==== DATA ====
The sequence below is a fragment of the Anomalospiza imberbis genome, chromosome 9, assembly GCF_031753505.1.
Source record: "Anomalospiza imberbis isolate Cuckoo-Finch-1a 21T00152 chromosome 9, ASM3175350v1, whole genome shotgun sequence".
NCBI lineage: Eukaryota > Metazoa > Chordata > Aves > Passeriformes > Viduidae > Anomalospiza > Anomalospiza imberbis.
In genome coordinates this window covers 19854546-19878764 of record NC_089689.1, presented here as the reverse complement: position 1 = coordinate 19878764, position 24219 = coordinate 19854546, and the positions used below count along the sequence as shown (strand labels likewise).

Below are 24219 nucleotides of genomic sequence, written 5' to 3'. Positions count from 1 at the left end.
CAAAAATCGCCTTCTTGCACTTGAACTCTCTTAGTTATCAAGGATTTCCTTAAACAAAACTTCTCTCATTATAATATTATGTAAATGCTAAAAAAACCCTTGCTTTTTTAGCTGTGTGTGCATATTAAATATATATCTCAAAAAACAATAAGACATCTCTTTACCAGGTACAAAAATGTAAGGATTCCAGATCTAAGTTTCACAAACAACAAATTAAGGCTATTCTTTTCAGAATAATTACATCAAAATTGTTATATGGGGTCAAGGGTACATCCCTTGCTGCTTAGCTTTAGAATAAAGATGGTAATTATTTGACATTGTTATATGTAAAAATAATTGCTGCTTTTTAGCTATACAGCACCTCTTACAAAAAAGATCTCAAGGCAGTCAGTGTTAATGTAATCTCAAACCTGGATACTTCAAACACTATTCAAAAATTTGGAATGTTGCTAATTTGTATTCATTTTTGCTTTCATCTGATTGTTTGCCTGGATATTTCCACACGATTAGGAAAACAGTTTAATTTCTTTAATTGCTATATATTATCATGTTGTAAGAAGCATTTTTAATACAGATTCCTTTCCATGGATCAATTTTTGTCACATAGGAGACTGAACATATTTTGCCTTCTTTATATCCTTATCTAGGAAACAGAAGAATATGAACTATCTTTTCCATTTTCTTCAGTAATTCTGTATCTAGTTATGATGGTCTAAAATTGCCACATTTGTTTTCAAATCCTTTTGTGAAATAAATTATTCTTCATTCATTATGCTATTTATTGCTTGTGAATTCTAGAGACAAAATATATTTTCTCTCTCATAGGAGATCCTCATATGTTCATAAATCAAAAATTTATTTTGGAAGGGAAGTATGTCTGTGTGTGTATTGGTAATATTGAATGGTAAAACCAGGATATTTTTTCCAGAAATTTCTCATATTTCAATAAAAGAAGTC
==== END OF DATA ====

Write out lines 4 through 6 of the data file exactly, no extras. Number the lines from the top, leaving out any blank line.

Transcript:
In genome coordinates this window covers 19854546-19878764 of record NC_089689.1, presented here as the reverse complement: position 1 = coordinate 19878764, position 24219 = coordinate 19854546, and the positions used below count along the sequence as shown (strand labels likewise).

Below are 24219 nucleotides of genomic sequence, written 5' to 3'. Positions count from 1 at the left end.
CAAAAATCGCCTTCTTGCACTTGAACTCTCTTAGTTATCAAGGATTTCCTTAAACAAAACTTCTCTCATTATAATATTATGTAAATGCTAAAAAAACCCTTGCTTTTTTAGCTGTGTGTGCATATTAAATATATATCTCAAAAAACAATAAGACATCTCTTTACCAGGTACAAAAATGTAAGGATTCCAGATCTAAGTTTCACAAACAACAAATTAAGGCTATTCTTTTCAGAATAATTACATCAAAATTGTTATATGGGGTCAAGGGTACATCCCTTGCTGCTTAGCTTTAGAATAAAGATGGTAATTATTTGACATTGTTATATGTAAAAATAATTGCTGCTTTTTAGCTATACAGCACCTCTTACAAAAAAGATCTCAAGGCAGTCAGTGTTAATGTAATCTCAAACCTGGATACTTCAAACACTATTCAAAAATTTGGAATGTTGCTAATTTGTATTCATTTTTGCTTTCATCTGATTGTTTGCCTGGATATTTCCACACGATTAGGAAAACAGTTTAATTTCTTTAATTGCTATATATTATCATGTTGTAAGAAGCATTTTTAATACAGATTCCTTTCCATGGATCAATTTTTGTCACATAGGAGACTGAACATATTTTGCCTTCTTTATATCCTTATCTAGGAAACAGAAGAATATGAACTATCTTTTCCATTTTCTTCAGTAATTCTGTATCTAGTTATGATGGTCTAAAATTGCCACATTTGTTTTCAAATCCTTTTGTGAAATAAATTATTCTTCATTCATTATGCTATTTATTGCTTGTGAATTCTAGAGACAAAATATATTTTCTCTCTCATAGGAGATCCTCATATGTTCATAAATCAAAAATTTATTTTGGAAGGGAAGTATGTCTGTGTGTGTATTGGTAATATTGAATGGTAAAACCAGGATATTTTTTCCAGAAATTTCTCATATTTCAATAAAAGAAGTC